1. I think education is the way to go about it. Education about quality. Education about what really happens in the sweatshops. Most western civilizations have no clue. And seeing the dead rivers is one of the saddest sights in itself. I am beginning to think its hard to make a connection if you are not from a third world country. Nat Geo takes up a lot of issues on pollution but havent investigated fashion as yet. There is a disconnect on information available.

    2. A conviction that we can lead a happy and “not boring” life with few good things. We are so used to excess that it feels like depravation. If I were to re-do it all with say 20 piece closet, I would automatically think a lot more about my style and pick the best quality. Plan more. Save better. Oddly, this realization came to me pretty late in life.

    There are too many lifestyle blogs whose content revolves around featuring and selling product. I see our blogs as a rebellion of sorts.

  4. Sharron

    I have been on a fast fashion refusal for sometime. BUT every now and then i ‘Dip my toe in the water’ so to speak. Last year i bought a pair of coated jeggings from New Look, channelling my grease side. 5 wears, that is all and then the coating came off at the top of the thighs. Recently when i was in the states i indulged in a bit of Old Navy. Lovely black drapey off duty dolman sleeved top. I adored it. Approx 6 wear laters, it’s bobbly and resigned for painting 😦

    Previous to this i had a lot of fast fashion and as i have worn items i have either replaced with better quality or just not bothered. Now the struggle i have is that i am a uk 16-18 and most ethical traders stop at 16. My recent buys have been from M&S and Boden and i have read their ethical principles but i get a little suspicious as there is a lot of ‘greenwashing’ in the press. I have 3 beautiful handbags that i will be prised out of my cold dead hands 🙂 So feel the attention is on building well fitting, good quality building blocks and this is not an easy task!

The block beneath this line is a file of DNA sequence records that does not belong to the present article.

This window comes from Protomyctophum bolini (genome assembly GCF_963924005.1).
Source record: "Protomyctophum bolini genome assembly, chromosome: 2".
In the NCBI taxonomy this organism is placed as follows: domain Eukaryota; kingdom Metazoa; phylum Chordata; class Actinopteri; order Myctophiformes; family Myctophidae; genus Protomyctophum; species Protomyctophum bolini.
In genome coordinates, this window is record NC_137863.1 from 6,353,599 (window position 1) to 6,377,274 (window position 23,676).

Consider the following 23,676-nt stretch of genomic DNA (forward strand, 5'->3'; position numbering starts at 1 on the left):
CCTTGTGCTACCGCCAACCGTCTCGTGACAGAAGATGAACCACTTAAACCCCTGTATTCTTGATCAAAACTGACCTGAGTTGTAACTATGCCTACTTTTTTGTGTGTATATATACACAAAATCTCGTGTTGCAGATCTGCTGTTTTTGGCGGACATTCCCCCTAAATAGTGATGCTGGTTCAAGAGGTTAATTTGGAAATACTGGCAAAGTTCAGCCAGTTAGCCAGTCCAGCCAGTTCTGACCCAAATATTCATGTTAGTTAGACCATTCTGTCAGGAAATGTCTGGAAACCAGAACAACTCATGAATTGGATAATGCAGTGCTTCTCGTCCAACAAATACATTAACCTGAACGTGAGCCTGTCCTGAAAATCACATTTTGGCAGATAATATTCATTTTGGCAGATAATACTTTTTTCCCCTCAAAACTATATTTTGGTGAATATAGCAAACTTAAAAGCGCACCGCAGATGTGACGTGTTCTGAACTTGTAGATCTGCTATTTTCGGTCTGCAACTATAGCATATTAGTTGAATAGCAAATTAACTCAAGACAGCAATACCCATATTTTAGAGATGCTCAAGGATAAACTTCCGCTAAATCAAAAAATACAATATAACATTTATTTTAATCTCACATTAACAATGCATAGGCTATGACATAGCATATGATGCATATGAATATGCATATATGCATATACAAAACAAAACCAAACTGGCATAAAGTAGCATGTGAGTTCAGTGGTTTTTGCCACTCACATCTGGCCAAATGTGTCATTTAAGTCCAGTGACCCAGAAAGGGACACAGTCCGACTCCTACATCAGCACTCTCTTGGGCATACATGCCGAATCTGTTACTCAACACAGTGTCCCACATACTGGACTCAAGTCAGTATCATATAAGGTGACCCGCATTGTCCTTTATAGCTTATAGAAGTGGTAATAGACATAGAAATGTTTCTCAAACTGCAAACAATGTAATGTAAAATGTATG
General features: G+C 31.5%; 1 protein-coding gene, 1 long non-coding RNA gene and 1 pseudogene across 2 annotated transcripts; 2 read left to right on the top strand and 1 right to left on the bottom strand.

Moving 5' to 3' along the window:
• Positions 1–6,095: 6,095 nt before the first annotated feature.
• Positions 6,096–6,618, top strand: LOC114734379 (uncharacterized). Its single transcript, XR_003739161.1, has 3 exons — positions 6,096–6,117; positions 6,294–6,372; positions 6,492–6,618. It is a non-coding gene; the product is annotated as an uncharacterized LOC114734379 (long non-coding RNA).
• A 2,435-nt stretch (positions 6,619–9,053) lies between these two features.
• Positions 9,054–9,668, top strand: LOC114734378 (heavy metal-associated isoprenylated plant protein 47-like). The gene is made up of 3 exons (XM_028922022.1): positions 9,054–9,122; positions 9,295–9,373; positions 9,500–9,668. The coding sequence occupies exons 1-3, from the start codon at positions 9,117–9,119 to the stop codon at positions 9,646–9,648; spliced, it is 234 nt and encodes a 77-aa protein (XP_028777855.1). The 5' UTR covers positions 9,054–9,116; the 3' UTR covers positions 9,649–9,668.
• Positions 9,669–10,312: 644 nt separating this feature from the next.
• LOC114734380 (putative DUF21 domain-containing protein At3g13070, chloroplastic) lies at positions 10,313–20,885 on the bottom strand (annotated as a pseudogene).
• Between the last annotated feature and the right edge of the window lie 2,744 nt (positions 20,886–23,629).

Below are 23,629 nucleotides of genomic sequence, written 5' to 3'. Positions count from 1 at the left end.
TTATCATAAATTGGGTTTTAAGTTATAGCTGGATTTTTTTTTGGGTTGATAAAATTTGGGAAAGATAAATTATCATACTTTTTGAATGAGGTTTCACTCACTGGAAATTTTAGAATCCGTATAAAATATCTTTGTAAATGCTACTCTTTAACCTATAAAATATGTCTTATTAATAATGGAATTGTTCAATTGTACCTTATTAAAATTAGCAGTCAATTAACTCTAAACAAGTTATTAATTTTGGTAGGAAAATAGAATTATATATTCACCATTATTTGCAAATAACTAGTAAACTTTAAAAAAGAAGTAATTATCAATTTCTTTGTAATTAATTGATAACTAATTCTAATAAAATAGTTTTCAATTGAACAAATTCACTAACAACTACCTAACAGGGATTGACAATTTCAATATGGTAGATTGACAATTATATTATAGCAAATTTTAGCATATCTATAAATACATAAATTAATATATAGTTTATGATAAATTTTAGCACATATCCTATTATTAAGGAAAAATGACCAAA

I mostly wear fitted trousers/jeans and loose tops with jackets and boots for winter and sandals for summer and i almost exclusively wear black, so how hard can it be?!

    My spring summer wardrobe is in situ and im already planning for Autum/winter!

    Can’t wait for your tale Lady Sarah!

    1. lady sarah in london Post author

      Thank you for the detailed suggestions. I like M&S and I think they are an excellent main stream choice. They have always been responsible and were tracing their supply chain when most people did not know what a supply chain was…😃 If you visit their flagship store in Marble Arch it all looks very appealing.❤️

  5. Marie S

    I don’t shop for recreation, only when I need something, try to buy the best quality I can afford and keep things for a long time. I don’t enjoy shopping much as it is hard to find what I want these days. In the past I have had clothing made but even that can cause problems as they have not turned out exactly as I wanted them. I try to check out the ethical policies of the stores but how do we know they are actually doing what they say they are? I donate my still good items to my local charity shop if they no longer fit. Any more tips greatly appreciated.

  6. Virginia

    As a clothing and shopping fanatic, it has been a hugh challenge for me to revise my habits. Thanks to inspiration from Lady Sarah I have spent the last couple years cutting out most fast fashion. As Sharron stated above, it is a major problem to find ethical fashion for larger sizes. As much as I appreciate Eileen Fisher, I need to expand my choices at times (e.g. summer maxi dresses) and I find myself looking at some better quality but still not ethical goods. And I have to purchase goods for my client all the time which must be inexpensive per their wishes.

    As I’ve mentioned before, I cannot understand why there is so little ethically made goods in larger sizes! The challenge continues!!